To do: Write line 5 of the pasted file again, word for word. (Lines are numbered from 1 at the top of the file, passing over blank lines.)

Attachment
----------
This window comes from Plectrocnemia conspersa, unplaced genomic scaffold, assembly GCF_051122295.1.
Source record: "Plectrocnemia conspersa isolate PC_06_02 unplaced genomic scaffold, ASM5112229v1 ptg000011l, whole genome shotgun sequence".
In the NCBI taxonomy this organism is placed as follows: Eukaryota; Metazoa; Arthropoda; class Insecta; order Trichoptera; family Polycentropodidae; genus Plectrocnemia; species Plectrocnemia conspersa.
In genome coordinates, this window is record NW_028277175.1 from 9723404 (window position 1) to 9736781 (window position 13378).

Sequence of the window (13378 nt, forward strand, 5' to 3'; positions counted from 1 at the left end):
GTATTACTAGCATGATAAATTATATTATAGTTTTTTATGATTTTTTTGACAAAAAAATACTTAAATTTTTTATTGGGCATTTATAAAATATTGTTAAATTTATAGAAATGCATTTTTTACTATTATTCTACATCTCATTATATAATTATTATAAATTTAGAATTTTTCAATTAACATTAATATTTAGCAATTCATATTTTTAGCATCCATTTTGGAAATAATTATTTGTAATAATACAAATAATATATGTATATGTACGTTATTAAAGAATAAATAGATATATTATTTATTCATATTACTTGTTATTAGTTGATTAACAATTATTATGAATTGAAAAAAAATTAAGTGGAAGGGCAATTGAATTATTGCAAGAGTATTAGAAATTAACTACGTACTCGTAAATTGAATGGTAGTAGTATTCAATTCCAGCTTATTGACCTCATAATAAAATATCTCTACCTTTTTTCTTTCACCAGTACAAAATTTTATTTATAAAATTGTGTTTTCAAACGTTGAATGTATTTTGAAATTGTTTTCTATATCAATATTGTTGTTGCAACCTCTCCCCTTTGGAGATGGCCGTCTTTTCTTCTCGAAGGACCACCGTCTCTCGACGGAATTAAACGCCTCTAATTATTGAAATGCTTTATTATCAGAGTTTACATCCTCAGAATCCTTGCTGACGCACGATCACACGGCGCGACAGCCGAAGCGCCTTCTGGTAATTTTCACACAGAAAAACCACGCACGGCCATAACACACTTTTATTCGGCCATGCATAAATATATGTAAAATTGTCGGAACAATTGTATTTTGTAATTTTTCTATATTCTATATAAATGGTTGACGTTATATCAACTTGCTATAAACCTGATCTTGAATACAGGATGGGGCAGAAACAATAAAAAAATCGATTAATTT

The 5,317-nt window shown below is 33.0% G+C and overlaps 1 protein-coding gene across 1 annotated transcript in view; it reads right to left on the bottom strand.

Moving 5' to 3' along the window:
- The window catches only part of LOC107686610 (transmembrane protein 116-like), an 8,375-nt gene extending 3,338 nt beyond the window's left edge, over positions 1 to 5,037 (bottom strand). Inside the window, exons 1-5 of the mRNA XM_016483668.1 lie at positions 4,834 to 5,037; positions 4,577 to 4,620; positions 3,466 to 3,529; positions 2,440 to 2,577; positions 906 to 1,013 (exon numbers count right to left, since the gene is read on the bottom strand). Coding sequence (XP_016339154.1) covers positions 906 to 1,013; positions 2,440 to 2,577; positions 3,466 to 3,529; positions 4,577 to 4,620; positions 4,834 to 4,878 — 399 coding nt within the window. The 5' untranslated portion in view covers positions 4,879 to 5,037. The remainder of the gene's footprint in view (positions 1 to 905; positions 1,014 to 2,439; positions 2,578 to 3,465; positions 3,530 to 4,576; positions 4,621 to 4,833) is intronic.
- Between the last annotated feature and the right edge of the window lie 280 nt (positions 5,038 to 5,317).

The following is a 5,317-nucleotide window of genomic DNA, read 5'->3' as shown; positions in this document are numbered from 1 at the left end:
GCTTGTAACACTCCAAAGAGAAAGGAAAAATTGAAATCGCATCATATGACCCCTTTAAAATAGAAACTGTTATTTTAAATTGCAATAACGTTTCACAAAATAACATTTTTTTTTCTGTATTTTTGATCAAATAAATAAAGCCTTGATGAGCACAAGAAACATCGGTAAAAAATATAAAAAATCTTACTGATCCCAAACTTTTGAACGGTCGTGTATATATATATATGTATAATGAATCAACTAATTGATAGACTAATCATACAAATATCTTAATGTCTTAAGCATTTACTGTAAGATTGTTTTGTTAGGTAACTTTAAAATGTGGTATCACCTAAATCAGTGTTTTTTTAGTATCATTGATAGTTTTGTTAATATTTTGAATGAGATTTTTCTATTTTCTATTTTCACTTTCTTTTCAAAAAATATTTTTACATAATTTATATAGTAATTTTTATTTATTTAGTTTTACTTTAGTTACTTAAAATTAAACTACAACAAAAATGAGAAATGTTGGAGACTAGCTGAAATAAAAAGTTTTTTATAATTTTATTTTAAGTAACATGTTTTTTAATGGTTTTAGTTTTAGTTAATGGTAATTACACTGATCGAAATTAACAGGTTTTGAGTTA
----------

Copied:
Sequence of the window (13378 nt, forward strand, 5' to 3'; positions counted from 1 at the left end):